La Boheme  (Samosud;  Lemeshev, Maslennikova, Lisitsian, Sakharova)   (2-Aquarius AQVR 329)
Item# OP1824
$29.90
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Product Description

La Boheme  (Samosud;  Lemeshev, Maslennikova, Lisitsian, Sakharova)   (2-Aquarius AQVR 329)
OP1824. LA BOHEME (in Russian), recorded 1954, w.Samosud Cond. Moscow Radio Ensemble; Sergei Lemeshev, Irina Maslennikova, Pavel Lisitsian, Galina Sakharova, etc. (Russia) 2-Aquarius AQVR 329. - 4607123630778

CRITIC REVIEWS:

“In Russia, Sergei Yakovlevich Lemeshev (1902-1977) is — along with Feodor Chaliapin — perhaps the most beloved opera singer in recent history. He was born into a very poor peasant family, in a small village, during the years of the Bolshevik revolution and the Civil war, and Lemeshev was required to become a cadet in the Red Army Cavalry School. It was, however, actually the Revolution that helped him make his dream of an operatic career come true, since the Bolsheviks gave the poorest peasants and proletarians a preferential right to free education. Sergei was assigned to study at the Moscow Conservatory where, after surviving a rigorous competition, he was accepted. (This determined his political views, for as he said many times, ‘the Soviets gave me everything’.) In 1931, he became a leading tenor of the Bolshoi, where he sang for the next 34 years, winning great acclaim. His audience grew, along with his fame, and he soon gained a veritable army of fans, called ‘lemeshevists’. His vocal and artistic qualities, evident to every listener, are beauty of timbre, musicality, effortlessness of vocal production, expressiveness, and very clear diction - qualities perhaps most commonly found in bel canto singers. An interesting comment on Lemeshev’s singing was made by the Bolshoi tenor Anatoly Orfenov: ‘He developed a mixed voice of incomparable beauty, which made it possible for him to take the highest notes with such beautiful richness that even specialists could not explain how it was done technically….His high C’s … sounded virile and full…His manner of lowering his larynx a bit on high notes allowed him to perform the parts which we ordinary lyric tenors did not sing’.”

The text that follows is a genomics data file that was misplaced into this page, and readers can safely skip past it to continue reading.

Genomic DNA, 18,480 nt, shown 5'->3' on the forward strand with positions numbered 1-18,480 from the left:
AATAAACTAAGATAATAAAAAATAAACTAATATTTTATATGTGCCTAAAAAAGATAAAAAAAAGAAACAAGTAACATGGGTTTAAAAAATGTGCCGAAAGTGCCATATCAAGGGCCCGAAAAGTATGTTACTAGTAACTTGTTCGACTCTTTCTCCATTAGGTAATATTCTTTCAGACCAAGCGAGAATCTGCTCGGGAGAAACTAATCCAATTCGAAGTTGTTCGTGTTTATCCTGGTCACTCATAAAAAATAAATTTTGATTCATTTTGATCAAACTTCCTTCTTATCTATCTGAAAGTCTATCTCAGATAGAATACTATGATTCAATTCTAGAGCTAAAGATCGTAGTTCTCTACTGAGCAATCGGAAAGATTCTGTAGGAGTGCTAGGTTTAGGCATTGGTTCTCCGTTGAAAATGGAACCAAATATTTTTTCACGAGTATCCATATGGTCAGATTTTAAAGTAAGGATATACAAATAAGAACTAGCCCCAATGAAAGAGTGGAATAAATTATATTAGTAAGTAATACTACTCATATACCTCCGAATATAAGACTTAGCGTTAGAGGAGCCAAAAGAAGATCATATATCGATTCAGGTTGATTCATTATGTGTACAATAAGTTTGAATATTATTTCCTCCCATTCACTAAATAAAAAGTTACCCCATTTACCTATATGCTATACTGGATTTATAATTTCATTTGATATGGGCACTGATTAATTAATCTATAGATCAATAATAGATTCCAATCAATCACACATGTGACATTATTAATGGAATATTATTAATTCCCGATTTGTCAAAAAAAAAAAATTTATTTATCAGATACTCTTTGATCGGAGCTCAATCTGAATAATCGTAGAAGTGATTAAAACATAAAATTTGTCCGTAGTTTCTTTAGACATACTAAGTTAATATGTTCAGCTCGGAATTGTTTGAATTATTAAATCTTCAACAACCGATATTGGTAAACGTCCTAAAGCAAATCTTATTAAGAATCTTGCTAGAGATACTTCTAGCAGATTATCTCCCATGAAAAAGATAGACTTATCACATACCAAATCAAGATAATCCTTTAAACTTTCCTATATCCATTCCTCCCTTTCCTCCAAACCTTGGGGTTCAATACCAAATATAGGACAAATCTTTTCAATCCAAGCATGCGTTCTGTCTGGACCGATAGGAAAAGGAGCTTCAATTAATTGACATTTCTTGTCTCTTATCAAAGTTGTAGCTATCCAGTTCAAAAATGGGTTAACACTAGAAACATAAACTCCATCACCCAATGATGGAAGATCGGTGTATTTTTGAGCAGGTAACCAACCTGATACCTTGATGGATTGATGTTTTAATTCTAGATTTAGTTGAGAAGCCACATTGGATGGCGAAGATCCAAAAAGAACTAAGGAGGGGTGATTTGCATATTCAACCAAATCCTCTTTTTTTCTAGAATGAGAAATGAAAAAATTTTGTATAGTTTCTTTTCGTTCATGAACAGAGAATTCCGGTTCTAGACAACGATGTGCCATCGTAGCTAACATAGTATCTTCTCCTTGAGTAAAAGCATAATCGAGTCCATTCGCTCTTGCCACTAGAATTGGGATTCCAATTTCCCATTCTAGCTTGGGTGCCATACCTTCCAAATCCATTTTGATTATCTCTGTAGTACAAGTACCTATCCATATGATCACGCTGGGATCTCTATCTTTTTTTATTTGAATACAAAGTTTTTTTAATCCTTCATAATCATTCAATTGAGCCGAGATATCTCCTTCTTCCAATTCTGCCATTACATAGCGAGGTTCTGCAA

- Natalie, "younglemeshevist"



“Everything about [Sergei Lemeshev] was artistic....On the stage, until the end of his career, he was a youth, beloved and vulnerable. Even at seventy he still drove his admirers into ecstasies every time he sang Lensky at the Bolshoi.”

- Galina Vishnevskaya, GALINA, p.324



“The Bolshoi's singer and Kozlovsky's partner in several operas, Irina Maslennikova, said: ‘At the beginning of my career at the Bolshoi I sang first in RIGOLETTO and then in THE BARBER OF SEVILLE. As a singer I was absolutely unknown to anyone. My first partners were such celebrities as Ivan Kozlovsky and Marc Reizen. Who was I? Just a beginner. But how they cared for me! At rehearsals they treated me like an accomplished singer making no difference between me and themselves'.”

- N. Victorova, AN INTERNATIONAL CONFERENCE IN THE MOSCOW KREMLIN, 2000



“Lisitsian had a major career….enjoying three decades as a leading artist at the Bolshoi. He was the foremost interpreter of Tchaikovsky’s baritone rôles – perhaps the finest Onégin of his time. He also created several rôles in works by Prokofiev and was admired for his interpretation of leading rôles in the operas of Verdi, Gounod, Bizet and Puccini. The voice was a supremely beautiful instrument used with the phrasing and sensitivity of a fine instrumentalist.”

- Vivian A. Liff, AMERICAN RECORD GUIDE, Jan./Feb., 2011



"This Armenian baritone remains one of the best-kept musical secrets of the old Soviet state. The voice was remarkably warm, bright, and well produced, with a faster-than-normal vibrato that was perfectly even and possessed no beat. He also had Schipa’s own gift for phrasing in an imaginative, highly musical fashion that breathed life into whatever he did; and he had the technique and breath control to support his ambitious efforts."

- Barry Brenesal, FANFARE, July/Aug., 2002